R v JFJ

Criminal law Autrefois acquit. The Court of Appeal, Criminal Division, allowed the Crown's appeal and gave guidance on the plea of autrefois acquit.

Chuah v Nursing and Midwifery Council

Medical practitioner Disciplinary panel. The appellant, C, a registered nurse, was convicted of driving with excess alcohol and assault by beating, as a consequence of which he was made the subject of an interim suspension order by the respondent council. Following a hearing of the allegations before a panel of the respondent's Conduct and Competence Committee (the panel), the panel found, amongst other things, that C's fitness to practice was currently impaired and concluded that the only appropriate sanction was striking off. C appealed against the decision to remove his name from the respondent's register. The Administrative Court, in dismissing the appeal, held that the panel had been fully entitled to reach the conclusion that C's current fitness to practice had been impaired by reason of his convictions. Further, it had been entitled to the view that the nature of the assault had been such that only a striking-off order had been appropriate.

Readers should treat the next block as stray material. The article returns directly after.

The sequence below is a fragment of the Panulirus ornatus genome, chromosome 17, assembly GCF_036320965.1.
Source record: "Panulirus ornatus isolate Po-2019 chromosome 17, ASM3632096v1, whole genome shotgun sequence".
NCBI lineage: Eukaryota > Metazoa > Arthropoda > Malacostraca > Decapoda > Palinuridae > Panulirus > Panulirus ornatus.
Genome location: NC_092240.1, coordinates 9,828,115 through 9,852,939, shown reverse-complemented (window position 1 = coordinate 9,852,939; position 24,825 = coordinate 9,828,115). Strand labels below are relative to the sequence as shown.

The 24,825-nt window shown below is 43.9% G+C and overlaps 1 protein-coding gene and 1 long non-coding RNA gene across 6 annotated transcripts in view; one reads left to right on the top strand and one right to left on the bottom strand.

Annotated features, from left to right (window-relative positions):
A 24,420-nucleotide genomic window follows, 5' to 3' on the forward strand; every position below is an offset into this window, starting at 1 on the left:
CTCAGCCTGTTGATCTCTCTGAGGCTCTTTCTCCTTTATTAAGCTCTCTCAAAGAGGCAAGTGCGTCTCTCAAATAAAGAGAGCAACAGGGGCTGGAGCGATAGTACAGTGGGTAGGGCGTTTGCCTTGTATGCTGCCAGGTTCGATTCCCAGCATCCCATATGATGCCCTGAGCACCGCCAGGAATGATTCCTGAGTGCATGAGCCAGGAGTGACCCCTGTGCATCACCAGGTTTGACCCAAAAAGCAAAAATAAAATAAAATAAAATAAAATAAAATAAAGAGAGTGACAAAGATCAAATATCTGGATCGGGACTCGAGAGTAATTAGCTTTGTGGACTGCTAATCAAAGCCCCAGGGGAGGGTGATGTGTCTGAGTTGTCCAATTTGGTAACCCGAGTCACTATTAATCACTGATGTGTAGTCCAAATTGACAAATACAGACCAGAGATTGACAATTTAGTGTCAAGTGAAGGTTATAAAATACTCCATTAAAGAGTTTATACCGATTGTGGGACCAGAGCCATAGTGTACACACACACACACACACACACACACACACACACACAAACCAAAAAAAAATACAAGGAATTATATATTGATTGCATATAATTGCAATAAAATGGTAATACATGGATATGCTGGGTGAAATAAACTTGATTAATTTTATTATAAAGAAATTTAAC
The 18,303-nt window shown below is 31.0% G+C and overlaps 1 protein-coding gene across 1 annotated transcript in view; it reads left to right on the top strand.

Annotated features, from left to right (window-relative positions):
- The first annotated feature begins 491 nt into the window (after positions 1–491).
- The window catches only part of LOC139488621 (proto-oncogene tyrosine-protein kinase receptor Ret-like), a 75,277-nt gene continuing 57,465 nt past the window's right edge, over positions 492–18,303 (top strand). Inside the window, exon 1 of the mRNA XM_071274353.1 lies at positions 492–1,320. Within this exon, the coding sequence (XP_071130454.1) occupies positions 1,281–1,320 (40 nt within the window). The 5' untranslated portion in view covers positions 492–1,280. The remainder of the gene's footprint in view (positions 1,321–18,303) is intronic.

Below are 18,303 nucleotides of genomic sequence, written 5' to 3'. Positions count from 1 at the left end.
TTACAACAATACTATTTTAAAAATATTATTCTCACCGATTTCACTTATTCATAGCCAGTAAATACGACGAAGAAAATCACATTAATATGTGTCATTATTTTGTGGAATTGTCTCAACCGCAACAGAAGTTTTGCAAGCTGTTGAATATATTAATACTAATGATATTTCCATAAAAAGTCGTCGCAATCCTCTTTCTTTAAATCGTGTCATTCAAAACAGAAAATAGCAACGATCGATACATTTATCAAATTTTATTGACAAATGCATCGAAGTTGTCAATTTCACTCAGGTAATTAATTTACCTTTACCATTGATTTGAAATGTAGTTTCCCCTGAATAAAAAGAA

R v Elder

Sentence Imprisonment. The Court of Appeal, Criminal Division dismissed a defendant's appeal against a sentence of two years' imprisonment following a conviction of assault by penetration where the offence had been committed by the defendant against the victim, both of whom had been officers for the Royal Air Force. The defendant's submissions that the sentence had been manifestly excessive were rejected as having no merit.

Patel v India and another

Extradition Extradition order. The appellant was ordered to be extradited to India to face charges for terrorism. He appealed on grounds including that the evidence of his co-defendants relied on by India for extradition would be inadmissible at his trial and that extradition would breach his human rights. The Divisional Court, in dismissing the appeal, held that the evidence of his co-defendants was admissible for the purposes of extradition, although not in the Indian prosecution. It further held that his rights to liberty, security and a fair trial, and the prohibition of torture would not be infringed by the appellant's extradition.